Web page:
Cult Awareness Network (CAN), a Chicago based secular cult awareness
organization, received a devastating blow last year when they
lost a $1.1 million civil suit and were forced into chapter 11
bankruptcy. Last September, a Washington State jury awarded United
Pentecostal Church (UPC) member Jason Scott $4.8 million in damages
suffered during a "deprogramming" conducted by an independent
exit counselor, Rock Ross and several aides (Christianity Today,
via America Online).
Scott claims he was abducted, (handcuffed and gagged) then held
for five days as part of an unsuccessful attempt by Ross to cause
him to renounce his faith. In a telephone interview with Watchman
Fellowship, Ross admitted that Scott was restrained, but explained
that it was at his mother's request by security guards that she
hired independently of Ross. Scott was restrained "only
because he became violent" Ross said, explaining, "I
was present but did not participate in the actual restraining."
Cynthia Kisser, CAN executive director believes that the case,
is in reality, an attack from the Church of Scientology which
she said had already backed over lawsuits against their Kenneth
Moxon, the attorney representing Scott, is a Scientologist. He
called CAN "a pretty arrogant group that has a world view
that thousands and thousands of minority religious groups are
cults." (Christianity Today)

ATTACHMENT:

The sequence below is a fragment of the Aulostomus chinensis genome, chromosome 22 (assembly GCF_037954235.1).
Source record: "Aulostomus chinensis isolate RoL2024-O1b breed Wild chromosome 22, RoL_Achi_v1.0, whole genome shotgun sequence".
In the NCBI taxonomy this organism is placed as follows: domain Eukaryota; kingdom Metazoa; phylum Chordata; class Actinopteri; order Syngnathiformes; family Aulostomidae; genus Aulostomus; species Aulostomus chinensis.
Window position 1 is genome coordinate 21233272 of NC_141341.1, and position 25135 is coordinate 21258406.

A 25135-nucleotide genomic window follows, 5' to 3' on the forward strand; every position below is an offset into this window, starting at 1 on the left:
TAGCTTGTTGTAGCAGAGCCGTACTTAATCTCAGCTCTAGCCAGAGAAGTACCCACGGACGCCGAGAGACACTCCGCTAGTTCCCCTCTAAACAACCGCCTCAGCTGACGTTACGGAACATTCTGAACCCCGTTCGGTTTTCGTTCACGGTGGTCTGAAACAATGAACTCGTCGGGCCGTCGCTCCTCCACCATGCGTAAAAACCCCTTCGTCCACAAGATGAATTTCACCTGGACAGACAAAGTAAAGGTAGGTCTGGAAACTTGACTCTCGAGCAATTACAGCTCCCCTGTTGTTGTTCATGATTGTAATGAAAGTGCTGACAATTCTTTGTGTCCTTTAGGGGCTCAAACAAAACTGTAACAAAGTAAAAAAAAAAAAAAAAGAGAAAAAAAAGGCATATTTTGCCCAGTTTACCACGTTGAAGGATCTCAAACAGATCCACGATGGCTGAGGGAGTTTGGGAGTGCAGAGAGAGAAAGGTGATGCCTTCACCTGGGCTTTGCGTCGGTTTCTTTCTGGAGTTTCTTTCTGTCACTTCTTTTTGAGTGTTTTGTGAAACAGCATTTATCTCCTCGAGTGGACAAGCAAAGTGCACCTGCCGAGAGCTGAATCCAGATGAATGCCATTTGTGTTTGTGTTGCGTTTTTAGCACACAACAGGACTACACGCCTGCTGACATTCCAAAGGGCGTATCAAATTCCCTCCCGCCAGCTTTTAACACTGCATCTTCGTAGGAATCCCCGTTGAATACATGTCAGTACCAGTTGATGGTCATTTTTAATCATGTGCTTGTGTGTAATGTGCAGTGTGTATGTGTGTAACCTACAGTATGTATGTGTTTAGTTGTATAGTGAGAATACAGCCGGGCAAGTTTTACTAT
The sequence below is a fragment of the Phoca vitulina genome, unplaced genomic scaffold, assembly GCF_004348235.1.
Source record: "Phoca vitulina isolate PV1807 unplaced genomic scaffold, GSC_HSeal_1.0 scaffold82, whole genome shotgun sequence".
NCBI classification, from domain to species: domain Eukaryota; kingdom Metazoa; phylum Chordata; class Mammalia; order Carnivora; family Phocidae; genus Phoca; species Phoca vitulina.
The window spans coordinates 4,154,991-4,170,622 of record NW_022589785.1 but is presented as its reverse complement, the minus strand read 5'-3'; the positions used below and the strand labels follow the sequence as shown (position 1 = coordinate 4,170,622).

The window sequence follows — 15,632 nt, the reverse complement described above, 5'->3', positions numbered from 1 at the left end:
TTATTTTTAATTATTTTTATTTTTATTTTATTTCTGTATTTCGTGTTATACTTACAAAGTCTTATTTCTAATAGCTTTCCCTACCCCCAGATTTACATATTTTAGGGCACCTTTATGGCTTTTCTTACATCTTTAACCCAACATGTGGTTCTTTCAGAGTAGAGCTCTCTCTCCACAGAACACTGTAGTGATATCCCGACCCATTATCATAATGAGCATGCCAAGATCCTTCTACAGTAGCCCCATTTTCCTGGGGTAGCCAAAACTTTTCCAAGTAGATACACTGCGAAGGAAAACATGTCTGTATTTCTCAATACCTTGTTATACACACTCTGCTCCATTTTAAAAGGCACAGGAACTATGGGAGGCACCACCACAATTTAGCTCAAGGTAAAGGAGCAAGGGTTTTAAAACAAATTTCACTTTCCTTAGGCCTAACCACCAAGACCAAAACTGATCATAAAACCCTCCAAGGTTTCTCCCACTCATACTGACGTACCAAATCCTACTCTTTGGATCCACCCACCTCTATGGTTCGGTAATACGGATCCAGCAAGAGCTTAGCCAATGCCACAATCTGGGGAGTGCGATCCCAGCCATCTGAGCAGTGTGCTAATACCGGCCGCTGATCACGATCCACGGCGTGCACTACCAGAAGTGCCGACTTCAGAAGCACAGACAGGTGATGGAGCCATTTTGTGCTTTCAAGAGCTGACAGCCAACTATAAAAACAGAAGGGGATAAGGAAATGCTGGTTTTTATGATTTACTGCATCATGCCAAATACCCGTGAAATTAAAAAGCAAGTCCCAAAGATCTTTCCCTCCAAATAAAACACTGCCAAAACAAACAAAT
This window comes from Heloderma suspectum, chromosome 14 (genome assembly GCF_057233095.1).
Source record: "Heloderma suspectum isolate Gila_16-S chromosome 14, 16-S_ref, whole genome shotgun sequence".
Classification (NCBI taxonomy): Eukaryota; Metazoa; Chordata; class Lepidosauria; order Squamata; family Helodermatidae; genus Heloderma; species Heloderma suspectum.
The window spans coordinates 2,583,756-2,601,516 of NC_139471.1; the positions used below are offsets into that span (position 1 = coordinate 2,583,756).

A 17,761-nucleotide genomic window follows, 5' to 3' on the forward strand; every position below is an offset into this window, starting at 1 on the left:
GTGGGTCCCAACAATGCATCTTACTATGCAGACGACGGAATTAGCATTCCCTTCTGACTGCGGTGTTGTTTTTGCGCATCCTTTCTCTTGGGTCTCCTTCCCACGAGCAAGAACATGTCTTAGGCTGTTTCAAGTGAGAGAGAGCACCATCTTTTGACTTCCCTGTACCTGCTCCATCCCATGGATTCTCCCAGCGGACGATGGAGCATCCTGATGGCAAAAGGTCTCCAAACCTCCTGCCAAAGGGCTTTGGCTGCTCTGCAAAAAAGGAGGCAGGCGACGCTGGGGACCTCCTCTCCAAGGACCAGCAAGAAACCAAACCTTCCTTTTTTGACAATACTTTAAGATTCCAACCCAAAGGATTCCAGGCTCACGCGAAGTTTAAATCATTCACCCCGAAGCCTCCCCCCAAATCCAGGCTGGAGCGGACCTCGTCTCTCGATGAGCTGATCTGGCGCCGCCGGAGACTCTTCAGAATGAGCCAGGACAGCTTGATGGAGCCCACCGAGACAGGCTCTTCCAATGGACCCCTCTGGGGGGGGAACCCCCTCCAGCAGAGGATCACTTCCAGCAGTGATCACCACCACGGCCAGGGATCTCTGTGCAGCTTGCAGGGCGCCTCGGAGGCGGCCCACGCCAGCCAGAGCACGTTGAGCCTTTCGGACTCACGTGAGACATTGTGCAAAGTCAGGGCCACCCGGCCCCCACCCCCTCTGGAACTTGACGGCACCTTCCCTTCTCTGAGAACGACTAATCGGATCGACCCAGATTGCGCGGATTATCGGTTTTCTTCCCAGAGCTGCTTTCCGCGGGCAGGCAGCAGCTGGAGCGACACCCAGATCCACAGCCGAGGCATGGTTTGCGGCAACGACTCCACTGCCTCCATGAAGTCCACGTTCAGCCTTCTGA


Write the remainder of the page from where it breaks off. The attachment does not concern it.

Kisser maintains that no CAN staff were present, had knowledge
of or participated in the incident. CAN was, however, found guilty
of conspiracy and charged with over a million dollars of the total
damages awarded. Although Ross is not a CAN employee, a Washington
State CAN volunteer recommended Ross to Scott's mother, Kathy
Tonkin. According to Kisser, Ross was never recommended for the
Jason Scott case. Ross' name was only mentioned (along with several
others) as a potential counselor for Scott's younger brothers
who were minors. They were also members of the United Pentecostal
Church, a sect that denies the doctrine of the Trinity and teaches
According to Ross, the issue in this case was not the UPC as a
whole but one UPC minister, Harold Kern, Scott's pastor. Ross
claimed that Kern was practicing "extreme authoritarian 'shepherding'
the undue influence through coercive persuasion." Ross told
Watchman, "The church was not a safe place to worship
of Scott's brothers, a minor who I successfully counseled in an
earlier intervention, had been sexually molested by one of the
adult members of the church."
Like Kisser, Ross believes that Scientology was orchestrating
the Scott lawsuit. "The jury was not allowed to hear the
facts of the case, that Scientology was involved," Ross said,
had they known all the facts, they would have
found me not guilty just like in the [criminal] trial."
Ross had already been found "not guilty" of unlawful
imprisonment in a criminal trial that preceded the civil suit.
Ross, who also filed for bankruptcy protection, said that court
appointed trustees have already determined that he has no assets
to pay the nearly $4 million portion of the damages he currently
owes. Ross speculates that he spent $6,000 on legal fees in the
civil case and about $10,000 on the criminal case but says that
judgment has not slowed down his work.
CAN also continues to function under bankruptcy protection. Kisser
told Christianity Today, "Barring something that
we do drastic here, we probably won't be able to stay in business."
CAN lost a post trial motion to set aside the judgment but still
plans to fight it. On March 22, a CAN spokesperson told Watchman
that the organization was still in business and planning to appeal.